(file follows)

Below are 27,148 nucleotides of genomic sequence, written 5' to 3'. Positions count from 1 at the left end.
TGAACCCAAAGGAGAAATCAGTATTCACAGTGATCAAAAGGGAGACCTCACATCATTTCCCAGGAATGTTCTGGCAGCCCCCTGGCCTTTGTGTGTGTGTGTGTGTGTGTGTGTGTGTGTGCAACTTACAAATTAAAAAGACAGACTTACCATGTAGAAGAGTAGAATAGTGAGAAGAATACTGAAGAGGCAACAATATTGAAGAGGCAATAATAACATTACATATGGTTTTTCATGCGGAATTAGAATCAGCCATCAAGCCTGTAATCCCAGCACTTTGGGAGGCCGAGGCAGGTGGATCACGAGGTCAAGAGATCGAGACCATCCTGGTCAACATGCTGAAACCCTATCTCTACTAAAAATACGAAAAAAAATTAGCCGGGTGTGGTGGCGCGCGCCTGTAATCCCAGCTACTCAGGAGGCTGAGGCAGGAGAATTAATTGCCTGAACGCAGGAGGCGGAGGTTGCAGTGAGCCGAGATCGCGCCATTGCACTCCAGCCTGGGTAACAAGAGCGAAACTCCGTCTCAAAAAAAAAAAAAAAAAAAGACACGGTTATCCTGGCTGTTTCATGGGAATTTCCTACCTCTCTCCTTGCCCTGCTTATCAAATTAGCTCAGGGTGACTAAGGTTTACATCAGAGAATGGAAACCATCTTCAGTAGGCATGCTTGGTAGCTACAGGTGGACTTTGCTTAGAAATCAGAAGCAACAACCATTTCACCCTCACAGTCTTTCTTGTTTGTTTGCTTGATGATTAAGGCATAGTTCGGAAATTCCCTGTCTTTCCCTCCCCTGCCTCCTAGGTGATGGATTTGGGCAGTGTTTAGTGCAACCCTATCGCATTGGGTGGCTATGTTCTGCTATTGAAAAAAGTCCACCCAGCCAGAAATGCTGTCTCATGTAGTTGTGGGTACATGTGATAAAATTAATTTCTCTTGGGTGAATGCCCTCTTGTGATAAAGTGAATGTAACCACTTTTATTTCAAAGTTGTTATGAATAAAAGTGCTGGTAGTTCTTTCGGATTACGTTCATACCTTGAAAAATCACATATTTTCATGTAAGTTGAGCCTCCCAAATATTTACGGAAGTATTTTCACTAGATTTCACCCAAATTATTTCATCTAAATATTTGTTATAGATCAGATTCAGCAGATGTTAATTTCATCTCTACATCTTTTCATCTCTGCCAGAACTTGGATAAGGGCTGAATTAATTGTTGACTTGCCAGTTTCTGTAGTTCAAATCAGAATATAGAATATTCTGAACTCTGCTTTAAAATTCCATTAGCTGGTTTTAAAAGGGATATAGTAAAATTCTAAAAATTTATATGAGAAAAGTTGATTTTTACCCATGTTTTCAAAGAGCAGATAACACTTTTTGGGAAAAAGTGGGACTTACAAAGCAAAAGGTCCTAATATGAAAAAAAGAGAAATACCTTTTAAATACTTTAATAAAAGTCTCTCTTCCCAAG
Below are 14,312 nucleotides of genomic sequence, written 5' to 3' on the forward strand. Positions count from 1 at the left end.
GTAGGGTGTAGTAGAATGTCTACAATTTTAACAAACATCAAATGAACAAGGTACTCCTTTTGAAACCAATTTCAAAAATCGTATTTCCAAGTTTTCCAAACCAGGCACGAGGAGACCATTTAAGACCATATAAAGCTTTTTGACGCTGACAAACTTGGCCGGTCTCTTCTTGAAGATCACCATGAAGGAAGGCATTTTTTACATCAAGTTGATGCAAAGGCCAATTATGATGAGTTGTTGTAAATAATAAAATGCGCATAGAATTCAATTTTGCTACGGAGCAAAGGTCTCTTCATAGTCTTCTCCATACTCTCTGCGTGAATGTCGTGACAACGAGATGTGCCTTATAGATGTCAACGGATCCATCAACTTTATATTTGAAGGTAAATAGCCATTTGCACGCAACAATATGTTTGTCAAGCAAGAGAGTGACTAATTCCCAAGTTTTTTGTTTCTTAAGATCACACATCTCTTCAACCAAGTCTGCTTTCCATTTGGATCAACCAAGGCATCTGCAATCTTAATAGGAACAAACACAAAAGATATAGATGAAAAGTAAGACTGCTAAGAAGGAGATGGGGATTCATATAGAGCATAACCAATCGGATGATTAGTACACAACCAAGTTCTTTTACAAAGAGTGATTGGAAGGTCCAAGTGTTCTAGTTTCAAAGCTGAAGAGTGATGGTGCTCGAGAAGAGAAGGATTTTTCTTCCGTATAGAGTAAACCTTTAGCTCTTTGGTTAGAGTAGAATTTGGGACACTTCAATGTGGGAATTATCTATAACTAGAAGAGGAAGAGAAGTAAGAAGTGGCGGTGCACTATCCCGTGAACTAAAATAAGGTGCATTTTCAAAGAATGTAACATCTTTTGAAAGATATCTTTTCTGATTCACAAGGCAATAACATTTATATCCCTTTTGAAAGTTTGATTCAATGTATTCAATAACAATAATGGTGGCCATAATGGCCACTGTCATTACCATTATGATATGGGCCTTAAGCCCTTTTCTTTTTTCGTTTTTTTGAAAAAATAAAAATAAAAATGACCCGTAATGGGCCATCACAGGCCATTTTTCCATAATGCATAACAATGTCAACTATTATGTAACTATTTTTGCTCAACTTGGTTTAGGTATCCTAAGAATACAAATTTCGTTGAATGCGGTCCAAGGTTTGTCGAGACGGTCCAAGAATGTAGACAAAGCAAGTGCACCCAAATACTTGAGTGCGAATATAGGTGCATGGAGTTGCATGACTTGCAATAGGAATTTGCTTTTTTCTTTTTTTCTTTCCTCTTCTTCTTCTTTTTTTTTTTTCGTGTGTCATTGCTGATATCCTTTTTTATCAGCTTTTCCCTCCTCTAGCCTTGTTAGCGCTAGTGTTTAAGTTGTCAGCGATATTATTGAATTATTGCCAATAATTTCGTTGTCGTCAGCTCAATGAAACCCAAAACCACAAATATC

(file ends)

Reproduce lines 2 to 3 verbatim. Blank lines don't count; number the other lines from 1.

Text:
TGAACCCAAAGGAGAAATCAGTATTCACAGTGATCAAAAGGGAGACCTCACATCATTTCCCAGGAATGTTCTGGCAGCCCCCTGGCCTTTGTGTGTGTGTGTGTGTGTGTGTGTGTGTGTGCAACTTACAAATTAAAAAGACAGACTTACCATGTAGAAGAGTAGAATAGTGAGAAGAATACTGAAGAGGCAACAATATTGAAGAGGCAATAATAACATTACATATGGTTTTTCATGCGGAATTAGAATCAGCCATCAAGCCTGTAATCCCAGCACTTTGGGAGGCCGAGGCAGGTGGATCACGAGGTCAAGAGATCGAGACCATCCTGGTCAACATGCTGAAACCCTATCTCTACTAAAAATACGAAAAAAAATTAGCCGGGTGTGGTGGCGCGCGCCTGTAATCCCAGCTACTCAGGAGGCTGAGGCAGGAGAATTAATTGCCTGAACGCAGGAGGCGGAGGTTGCAGTGAGCCGAGATCGCGCCATTGCACTCCAGCCTGGGTAACAAGAGCGAAACTCCGTCTCAAAAAAAAAAAAAAAAAAAGACACGGTTATCCTGGCTGTTTCATGGGAATTTCCTACCTCTCTCCTTGCCCTGCTTATCAAATTAGCTCAGGGTGACTAAGGTTTACATCAGAGAATGGAAACCATCTTCAGTAGGCATGCTTGGTAGCTACAGGTGGACTTTGCTTAGAAATCAGAAGCAACAACCATTTCACCCTCACAGTCTTTCTTGTTTGTTTGCTTGATGATTAAGGCATAGTTCGGAAATTCCCTGTCTTTCCCTCCCCTGCCTCCTAGGTGATGGATTTGGGCAGTGTTTAGTGCAACCCTATCGCATTGGGTGGCTATGTTCTGCTATTGAAAAAAGTCCACCCAGCCAGAAATGCTGTCTCATGTAGTTGTGGGTACATGTGATAAAATTAATTTCTCTTGGGTGAATGCCCTCTTGTGATAAAGTGAATGTAACCACTTTTATTTCAAAGTTGTTATGAATAAAAGTGCTGGTAGTTCTTTCGGATTACGTTCATACCTTGAAAAATCACATATTTTCATGTAAGTTGAGCCTCCCAAATATTTACGGAAGTATTTTCACTAGATTTCACCCAAATTATTTCATCTAAATATTTGTTATAGATCAGATTCAGCAGATGTTAATTTCATCTCTACATCTTTTCATCTCTGCCAGAACTTGGATAAGGGCTGAATTAATTGTTGACTTGCCAGTTTCTGTAGTTCAAATCAGAATATAGAATATTCTGAACTCTGCTTTAAAATTCCATTAGCTGGTTTTAAAAGGGATATAGTAAAATTCTAAAAATTTATATGAGAAAAGTTGATTTTTACCCATGTTTTCAAAGAGCAGATAACACTTTTTGGGAAAAAGTGGGACTTACAAAGCAAAAGGTCCTAATATGAAAAAAAGAGAAATACCTTTTAAATACTTTAATAAAAGTCTCTCTTCCCAAG
Below are 14,312 nucleotides of genomic sequence, written 5' to 3' on the forward strand. Positions count from 1 at the left end.